Navigating towards zero emissions is about WWL group’s air emissions. The company has significant air emissions throughout its value chain including, SOx, NOx, Particulate Matter, and CO2 and other Green House Gas (GHG) emissions mainly originating from the fleet’s fuel use. WWL acknowledges and embraces the fact that society and business are moving towards zero emissions, a large challenge which represents a potential risk, but also an opportunity to reduce operating costs and differentiate itself in a competitive market.
The company’s lean:green environmental strategy is therefore a central part of the strategy for navigating towards zero emissions. Read more about this strategy in the chapter “Sustainability at WWL”
GHG emissions from ships
Transoceanic shipping is an industry of paradoxes. It is the most carbon efficient mode of transport there is, yet it accounts for over 2% of global CO2 emissions and there is currently no viable substitute for fossil fuels. The emissions arise from the onboard generation of energy for propulsion and electricity to run ancillary systems. All the power generated comes from the fuel oil, which means fuel consumed is accountable for the entirety of Scope 1 and Scope 2 emissions, i.e. the sum of all emissions from sources that are owned or controlled by the company plus emissions from the consumption of purchased energy.
GHG emissions and operating costs are two sides of the same coin and for WWL there is great benefit in reducing both. For the former the benefit is in reducing exposures to disruptive technology and regulation while for the latter there is the potential to significantly reduce the cost base. For the company’s customers, related benefits apply. There is also a wider societal interest in reducing GHG emissions due to its connection to climate change.
Several parts of the company contribute directly to the effort including sales, operational and technical teams. For WWL, GHG emissions from its ships is dominated by CO2 and other GHG emissions are negligible in comparison.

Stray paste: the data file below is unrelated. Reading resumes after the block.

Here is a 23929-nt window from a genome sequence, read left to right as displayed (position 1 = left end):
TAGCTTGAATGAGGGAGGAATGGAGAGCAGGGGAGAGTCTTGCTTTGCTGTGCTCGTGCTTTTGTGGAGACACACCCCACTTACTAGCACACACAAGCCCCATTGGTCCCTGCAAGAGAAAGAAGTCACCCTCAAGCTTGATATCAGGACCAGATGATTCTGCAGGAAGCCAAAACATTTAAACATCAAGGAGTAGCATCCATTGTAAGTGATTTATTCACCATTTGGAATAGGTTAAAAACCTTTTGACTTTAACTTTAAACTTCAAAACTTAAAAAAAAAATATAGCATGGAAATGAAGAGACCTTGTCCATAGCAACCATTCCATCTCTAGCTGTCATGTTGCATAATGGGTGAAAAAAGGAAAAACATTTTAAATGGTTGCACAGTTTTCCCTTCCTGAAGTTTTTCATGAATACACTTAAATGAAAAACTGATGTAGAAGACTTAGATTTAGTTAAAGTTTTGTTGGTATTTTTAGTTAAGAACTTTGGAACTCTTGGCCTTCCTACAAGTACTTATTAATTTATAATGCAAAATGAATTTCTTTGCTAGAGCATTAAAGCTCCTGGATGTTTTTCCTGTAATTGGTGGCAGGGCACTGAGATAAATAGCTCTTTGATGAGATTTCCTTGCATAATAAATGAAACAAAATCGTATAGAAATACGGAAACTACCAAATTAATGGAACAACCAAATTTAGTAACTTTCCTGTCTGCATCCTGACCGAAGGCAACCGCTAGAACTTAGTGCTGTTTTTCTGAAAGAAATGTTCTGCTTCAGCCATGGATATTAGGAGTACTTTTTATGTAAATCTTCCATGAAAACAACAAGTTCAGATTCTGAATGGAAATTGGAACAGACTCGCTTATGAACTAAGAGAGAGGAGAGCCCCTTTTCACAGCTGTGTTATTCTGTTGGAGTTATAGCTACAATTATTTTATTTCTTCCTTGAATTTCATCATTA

Vessel performance management
Fuel consumption of each vessel, whether at sea or alongside, is recorded daily along with many other factors that affect performance. The data is assessed by the Marine Operations Management team to determine vessel performance. Adjustments are continuously made to achieve a more optimal result. For credibility, the total and relative CO2 results for the entire fleet under WWL’s control are independently verified and reported annually in compliance with the ISO14064 standards for greenhouse gas accounting and verification.
The company’s objective for relative CO2 emissions (carbon intensity), is expressed as a reduction in grams of CO2 emitted per tonne kilometre (gCO2/tkm) over a specified time interval. For transparency the actual figure at the start of the interval and the goal to be reached are published.
The relative CO2 objective will apply to the combined performance of all vessels under the control of the company, regardless of whether they are owned or chartered. Major factors that will contribute to achieving the result will be optimised fleet deployment and utilisation made possible by the creation of WWL, enhancing hull fouling management and by adding four more HERO vessels to the fleet.
Evaluation of results
WWL is undertaking ISO14064 compliant GHG reporting for the total and relative CO2 emissions for all vessels under its control in 2017. The process involves an external auditor and will be completed during the first quarter of 2018. The results stated below have therefore not been subjected to auditing, however the company does not anticipate significant adjustments.
Scope 1 and Scope 2 are reported as one figure because they come from the same source and are not possible to separate. For 2017 total CO2 arising from all ocean operations was 5 171 315 tonnes. The result is primarily a reflection of the amount of cargo work done in the interval, which is driven by the state of global markets. Fuel efficiency, or relative CO2 emissions, is also a significant factor affecting the results. For the fleet under the group’s control, the 2017 carbon intensity result was 35.9 g/tkm. Again, as a first-year result, it is difficult to put in perspective. Given the company’s fleet includes a sizeable proportion of smaller vessels with a light cargo profile (more cars, less rolling equipment and breakbulk), the result is acceptable. An improving freight market is the main reason for the 2017 result; vessel utilisation is at an elevated level.
Ambitions and next steps